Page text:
I got an email today from a high profile, influential person in the digital marketing space, asking why I haven’t registered yet for her company’s annual marketing forum.

She addressed me by my first name {best practice} and even used casual, friendly language in her call to action. I’ve been connected to this particular person for about eight years and we’ve met and spoken at several conferences since then. I even bought her book at a conference here in Philly last fall where she signed it for me.

So it makes sense that she would address me in such a friendly, familiar way. Right?

But I don’t feel special. In fact, after seeing her email, I feel a little played.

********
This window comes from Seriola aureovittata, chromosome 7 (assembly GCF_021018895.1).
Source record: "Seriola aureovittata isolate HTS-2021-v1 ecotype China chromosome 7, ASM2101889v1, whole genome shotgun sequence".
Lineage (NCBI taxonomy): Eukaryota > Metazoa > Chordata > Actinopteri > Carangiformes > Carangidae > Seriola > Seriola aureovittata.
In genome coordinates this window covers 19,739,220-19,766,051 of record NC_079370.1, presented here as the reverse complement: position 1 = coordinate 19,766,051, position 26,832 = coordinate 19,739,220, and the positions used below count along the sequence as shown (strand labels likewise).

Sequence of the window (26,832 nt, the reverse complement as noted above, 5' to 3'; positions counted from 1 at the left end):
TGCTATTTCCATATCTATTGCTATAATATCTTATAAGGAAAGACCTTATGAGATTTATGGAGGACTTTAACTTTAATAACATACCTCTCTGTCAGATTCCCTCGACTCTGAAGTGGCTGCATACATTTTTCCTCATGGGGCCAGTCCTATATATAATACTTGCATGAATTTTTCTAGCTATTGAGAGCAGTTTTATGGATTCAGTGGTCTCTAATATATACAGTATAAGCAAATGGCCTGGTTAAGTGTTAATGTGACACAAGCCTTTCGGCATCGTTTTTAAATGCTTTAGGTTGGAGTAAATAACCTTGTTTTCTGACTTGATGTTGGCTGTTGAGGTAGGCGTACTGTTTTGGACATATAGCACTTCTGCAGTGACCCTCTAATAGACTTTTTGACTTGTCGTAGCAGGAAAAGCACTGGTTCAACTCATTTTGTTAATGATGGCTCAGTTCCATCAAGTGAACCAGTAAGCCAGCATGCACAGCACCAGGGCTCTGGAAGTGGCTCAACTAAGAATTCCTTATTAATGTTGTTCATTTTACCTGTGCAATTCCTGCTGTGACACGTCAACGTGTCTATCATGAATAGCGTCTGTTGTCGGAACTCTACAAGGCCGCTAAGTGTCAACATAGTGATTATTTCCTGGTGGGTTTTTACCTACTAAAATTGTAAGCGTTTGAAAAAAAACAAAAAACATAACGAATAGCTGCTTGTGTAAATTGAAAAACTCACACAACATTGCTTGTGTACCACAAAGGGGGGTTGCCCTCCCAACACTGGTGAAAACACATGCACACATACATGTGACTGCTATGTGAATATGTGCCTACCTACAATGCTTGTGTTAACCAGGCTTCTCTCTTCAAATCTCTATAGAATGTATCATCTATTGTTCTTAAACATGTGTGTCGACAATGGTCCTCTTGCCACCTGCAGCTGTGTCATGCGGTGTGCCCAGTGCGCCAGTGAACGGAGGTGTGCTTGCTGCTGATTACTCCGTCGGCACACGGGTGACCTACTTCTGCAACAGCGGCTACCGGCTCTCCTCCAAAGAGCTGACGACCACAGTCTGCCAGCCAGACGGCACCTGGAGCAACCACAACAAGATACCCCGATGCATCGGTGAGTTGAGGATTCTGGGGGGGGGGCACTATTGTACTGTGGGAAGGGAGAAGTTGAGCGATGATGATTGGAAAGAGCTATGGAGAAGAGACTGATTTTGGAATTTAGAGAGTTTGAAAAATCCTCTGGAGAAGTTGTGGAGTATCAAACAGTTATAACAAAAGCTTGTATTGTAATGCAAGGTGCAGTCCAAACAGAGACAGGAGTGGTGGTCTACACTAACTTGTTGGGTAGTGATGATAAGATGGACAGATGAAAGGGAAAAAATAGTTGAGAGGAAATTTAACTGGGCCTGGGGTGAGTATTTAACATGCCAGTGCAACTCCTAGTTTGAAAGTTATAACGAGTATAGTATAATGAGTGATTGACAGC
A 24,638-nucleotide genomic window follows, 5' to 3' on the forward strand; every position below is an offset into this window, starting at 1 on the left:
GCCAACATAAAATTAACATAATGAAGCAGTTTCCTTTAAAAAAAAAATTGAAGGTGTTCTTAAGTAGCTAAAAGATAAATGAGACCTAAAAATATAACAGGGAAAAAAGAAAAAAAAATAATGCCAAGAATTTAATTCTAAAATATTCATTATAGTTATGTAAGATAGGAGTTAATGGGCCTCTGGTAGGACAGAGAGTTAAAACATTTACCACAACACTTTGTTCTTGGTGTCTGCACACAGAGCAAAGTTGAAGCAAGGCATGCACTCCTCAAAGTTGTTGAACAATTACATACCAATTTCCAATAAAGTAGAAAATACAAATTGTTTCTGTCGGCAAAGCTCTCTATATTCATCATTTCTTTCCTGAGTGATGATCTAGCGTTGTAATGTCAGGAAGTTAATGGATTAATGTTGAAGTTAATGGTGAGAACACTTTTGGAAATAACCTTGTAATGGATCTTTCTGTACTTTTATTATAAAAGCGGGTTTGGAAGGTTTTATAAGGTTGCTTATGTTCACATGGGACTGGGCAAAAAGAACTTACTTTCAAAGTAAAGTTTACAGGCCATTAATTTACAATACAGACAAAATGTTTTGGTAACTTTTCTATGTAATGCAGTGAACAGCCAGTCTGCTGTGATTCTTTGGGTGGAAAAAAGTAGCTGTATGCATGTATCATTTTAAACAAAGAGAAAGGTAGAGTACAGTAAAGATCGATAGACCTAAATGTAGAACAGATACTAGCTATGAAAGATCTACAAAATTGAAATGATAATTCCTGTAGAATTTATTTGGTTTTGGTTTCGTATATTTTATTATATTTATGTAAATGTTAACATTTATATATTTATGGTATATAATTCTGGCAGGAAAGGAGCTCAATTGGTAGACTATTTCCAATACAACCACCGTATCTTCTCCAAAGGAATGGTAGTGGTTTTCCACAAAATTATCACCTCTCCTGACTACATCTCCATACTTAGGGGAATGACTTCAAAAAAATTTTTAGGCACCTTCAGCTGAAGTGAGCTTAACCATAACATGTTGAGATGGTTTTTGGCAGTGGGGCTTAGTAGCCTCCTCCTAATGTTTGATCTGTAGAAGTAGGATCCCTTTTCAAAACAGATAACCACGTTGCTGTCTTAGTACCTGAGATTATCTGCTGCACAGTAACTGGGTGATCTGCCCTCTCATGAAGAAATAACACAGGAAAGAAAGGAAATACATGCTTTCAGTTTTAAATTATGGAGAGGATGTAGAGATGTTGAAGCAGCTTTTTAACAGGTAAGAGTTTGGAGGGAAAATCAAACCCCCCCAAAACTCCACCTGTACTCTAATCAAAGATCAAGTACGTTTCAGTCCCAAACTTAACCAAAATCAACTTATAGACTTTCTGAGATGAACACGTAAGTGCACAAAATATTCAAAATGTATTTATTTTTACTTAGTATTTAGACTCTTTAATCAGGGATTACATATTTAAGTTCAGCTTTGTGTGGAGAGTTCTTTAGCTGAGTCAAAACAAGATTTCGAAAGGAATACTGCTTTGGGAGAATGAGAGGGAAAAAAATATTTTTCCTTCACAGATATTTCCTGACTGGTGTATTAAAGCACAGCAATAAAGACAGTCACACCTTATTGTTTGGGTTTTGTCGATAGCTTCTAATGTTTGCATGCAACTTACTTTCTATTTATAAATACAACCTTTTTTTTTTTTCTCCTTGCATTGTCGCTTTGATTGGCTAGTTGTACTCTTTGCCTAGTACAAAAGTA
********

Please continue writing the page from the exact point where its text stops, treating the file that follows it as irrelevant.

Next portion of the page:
invisible manBecause twice last week at HubSpot’s Inbound conference, where she was a speaker, we were within five feet of each other, both times making no-doubt-about-it eye contact, and before I could open my mouth she turned in a different direction and bounded off to her next whatever.

I don’t take it personal. I’ve been in that same position many times and I’m 100% sure I’ve done the very same thing to people who thought we knew each other better, but for whatever reason, I didn’t see or recognize them in the moment. I know it happens, but I’m also 100% sure I wasn’t sending them friendly emails asking for their money.

This is where personalization in a digital environment doesn’t scale, especially for the speaker/teacher types who meet thousands of people every year and have email lists a mile long.

I get it. It’s impossible for human beings to remember and have deep connections with everybody they meet during their whirlwind lives.

So don’t try to fake them out using technology, because that just makes you a fake.